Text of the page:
First captain of the team was Francesco Calì. The first success in an official tournament came with the bronze medal in 1928 Summer Olympics, held in Amsterdam. After losing the semi-final against Uruguay, an 11–3 victory against Egypt secured third place in the competition. In the 1927–30 and 1933–35 Central European International Cup, Italy achieved the first place out of five Central European teams, topping the group with 11 points in both editions of the tournament. Italy would later win the gold medal at the 1936 Summer Olympics with a 2–1 victory in extra time in the gold medal match over Austria on 15 August 1936. After declining to participate in the first World Cup the Italian national team won two consecutive editions of the tournament in 1934 and 1938, under the direction of coach Vittorio Pozzo and the performance of Giuseppe Meazza, considered one of the best Italian football players of all time by some. Italy hosted the 1934 World Cup, played their first World Cup match in a 7–1 win over the United States in Rome.
Italy defeated Czechoslovakia 2–1 in extra time in the final in Rome, with goals by Raimundo Orsi and Angelo Schiavio to achieve their first World cup title in 1934. They achieved their second title in 1938 in a 4–2 defeat of Hungary, with two goals by Gino Colaussi and two goals by Silvio Piola in the World Cup that followed. Rumour has it, before the 1938 finals fascist Italian Prime Minister Benito Mussolini was to have sent a telegram to the team, saying "Vincere o morire!". However, no record remains of such a telegram, World Cup player Pietro Rava said, when interviewed, "No, no, no, that's not true, he sent a telegram wishing us well, but no never'win or die'." In 1949, 10 of the 11 players in the team's initial line-up were killed in a plane crash that affected Torino, winners of the previous five Serie A titles. Italy did not advance further than the first round of the 1950 World Cup, as they were weakened due to the air disaster; the team had travelled by boat rather than by plane. In the World Cup finals of 1954 and 1962, Italy failed to progress past the first round, did not qualify for the 1958 World Cup due to a 2–1 defeat to Northern Ireland in the last match of the qualifying round.
Italy did not take part in the first edition of the European Championship in 1960, was knocked out by the Soviet Union in the first round of the 1964 European Nations' Cup qualifying. Their participation in the 1966 World Cup was ended by a 0–1 defeat at the hands of North Korea. Despite being the tournament favourites, the Azzurri, whose 1966 squad included Gianni Rivera and Giacomo Bulgarelli, were eliminated in the first round by the semi-professional North Koreans; the Italian team was bitterly condemned upon their return home, while North Korean scorer Pak Doo-ik was celebrated as the David who killed Goliath. Upon Italy's return home, furious fans threw fruit and rotten tomatoes at their transport bus at the airport. In 1968, Italy participated in their first European Championship, hosting the European Championship and winning their first major competition since the 1938 World Cup, beating Yugoslavia in Rome for the title. Th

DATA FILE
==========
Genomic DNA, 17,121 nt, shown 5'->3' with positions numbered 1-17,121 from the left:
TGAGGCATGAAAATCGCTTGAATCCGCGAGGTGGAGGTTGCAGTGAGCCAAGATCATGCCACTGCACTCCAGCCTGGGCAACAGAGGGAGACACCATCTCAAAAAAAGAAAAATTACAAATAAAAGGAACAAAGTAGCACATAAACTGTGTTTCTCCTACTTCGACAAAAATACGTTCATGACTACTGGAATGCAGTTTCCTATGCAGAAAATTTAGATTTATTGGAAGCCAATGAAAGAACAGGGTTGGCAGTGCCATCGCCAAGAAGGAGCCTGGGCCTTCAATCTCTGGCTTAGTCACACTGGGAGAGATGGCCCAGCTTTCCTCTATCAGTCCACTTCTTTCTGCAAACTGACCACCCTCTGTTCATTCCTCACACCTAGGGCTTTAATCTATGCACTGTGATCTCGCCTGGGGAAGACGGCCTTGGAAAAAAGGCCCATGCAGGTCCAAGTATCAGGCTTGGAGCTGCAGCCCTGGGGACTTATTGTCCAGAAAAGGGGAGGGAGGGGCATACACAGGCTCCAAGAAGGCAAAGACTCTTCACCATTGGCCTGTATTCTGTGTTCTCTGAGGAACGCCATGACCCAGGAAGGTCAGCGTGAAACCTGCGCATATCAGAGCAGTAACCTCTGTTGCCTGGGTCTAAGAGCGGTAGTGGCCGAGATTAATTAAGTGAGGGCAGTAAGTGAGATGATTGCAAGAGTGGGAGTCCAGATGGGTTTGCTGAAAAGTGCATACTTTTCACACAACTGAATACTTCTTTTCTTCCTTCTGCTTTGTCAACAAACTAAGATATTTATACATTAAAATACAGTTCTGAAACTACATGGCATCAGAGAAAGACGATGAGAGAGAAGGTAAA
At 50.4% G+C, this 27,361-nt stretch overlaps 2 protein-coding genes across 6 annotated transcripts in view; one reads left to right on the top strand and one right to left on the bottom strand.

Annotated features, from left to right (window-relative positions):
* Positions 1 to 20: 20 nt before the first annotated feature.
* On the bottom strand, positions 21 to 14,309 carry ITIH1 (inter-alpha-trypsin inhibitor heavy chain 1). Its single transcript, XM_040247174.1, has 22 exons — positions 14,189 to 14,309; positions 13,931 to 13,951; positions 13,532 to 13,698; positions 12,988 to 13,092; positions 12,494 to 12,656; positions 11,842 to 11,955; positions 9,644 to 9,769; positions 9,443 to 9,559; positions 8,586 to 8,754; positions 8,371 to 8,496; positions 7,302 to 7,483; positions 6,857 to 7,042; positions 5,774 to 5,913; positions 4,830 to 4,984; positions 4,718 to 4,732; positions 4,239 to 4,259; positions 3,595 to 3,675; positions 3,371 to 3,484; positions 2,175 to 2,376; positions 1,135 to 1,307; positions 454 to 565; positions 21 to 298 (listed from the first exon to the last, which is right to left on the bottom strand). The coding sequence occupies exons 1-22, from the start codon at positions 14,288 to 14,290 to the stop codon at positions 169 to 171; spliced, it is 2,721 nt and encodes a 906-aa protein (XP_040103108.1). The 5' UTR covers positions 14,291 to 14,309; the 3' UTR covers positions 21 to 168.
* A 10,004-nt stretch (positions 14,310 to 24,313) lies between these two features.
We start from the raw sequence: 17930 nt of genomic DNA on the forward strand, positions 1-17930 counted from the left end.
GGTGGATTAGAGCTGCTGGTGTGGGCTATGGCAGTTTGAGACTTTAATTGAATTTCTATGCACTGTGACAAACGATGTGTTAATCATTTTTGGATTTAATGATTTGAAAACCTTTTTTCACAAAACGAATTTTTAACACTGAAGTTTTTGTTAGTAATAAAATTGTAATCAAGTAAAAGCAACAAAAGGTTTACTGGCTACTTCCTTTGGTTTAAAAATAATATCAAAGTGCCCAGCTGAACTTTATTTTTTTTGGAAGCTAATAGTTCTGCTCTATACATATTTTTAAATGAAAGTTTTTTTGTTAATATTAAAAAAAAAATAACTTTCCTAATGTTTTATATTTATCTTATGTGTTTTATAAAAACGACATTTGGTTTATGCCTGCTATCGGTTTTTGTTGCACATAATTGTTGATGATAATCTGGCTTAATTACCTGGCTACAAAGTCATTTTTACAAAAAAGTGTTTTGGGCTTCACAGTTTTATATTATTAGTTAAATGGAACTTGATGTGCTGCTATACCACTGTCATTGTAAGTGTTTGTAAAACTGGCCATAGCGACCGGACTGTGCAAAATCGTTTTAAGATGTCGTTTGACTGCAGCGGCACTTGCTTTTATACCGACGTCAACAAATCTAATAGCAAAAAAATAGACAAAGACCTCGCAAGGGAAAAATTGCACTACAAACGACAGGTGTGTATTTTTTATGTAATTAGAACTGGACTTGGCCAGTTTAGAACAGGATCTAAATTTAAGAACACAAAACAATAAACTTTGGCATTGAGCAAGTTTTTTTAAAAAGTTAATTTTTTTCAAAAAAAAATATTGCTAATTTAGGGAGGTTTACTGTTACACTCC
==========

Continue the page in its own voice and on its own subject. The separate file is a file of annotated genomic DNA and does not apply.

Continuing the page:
Società Sportiva Calcio Napoli referred to as Napoli, is an Italian professional football club based in Naples, Campania that plays in Serie A, the top flight of Italian football. The club have won two league titles, five Coppa Italias, two Supercoppa Italiana titles, one UEFA Cup. Formed in 1926, the club saw little success in its early years, winning one Coppa Italia until 1965, where they were refounded. Napoli saw increased success in the 1980s, after the club acquired Diego Maradona. During his time in Naples, Maradona helped the team win several trophies, which led to the club retiring his number 10 jersey. Following his departure, Napoli struggled financially, endured several relegations, prior to being refounded in 2004 by film producer Aurelio De Laurentiis. Under his guise, the club has stabilized. By attendance, Napoli have the fourth biggest fanbase in Italy, were ranked as the fifth highest-earning football club in Serie A, with $182 million in revenue during the 2017–18 season. In 2018, Forbes estimated.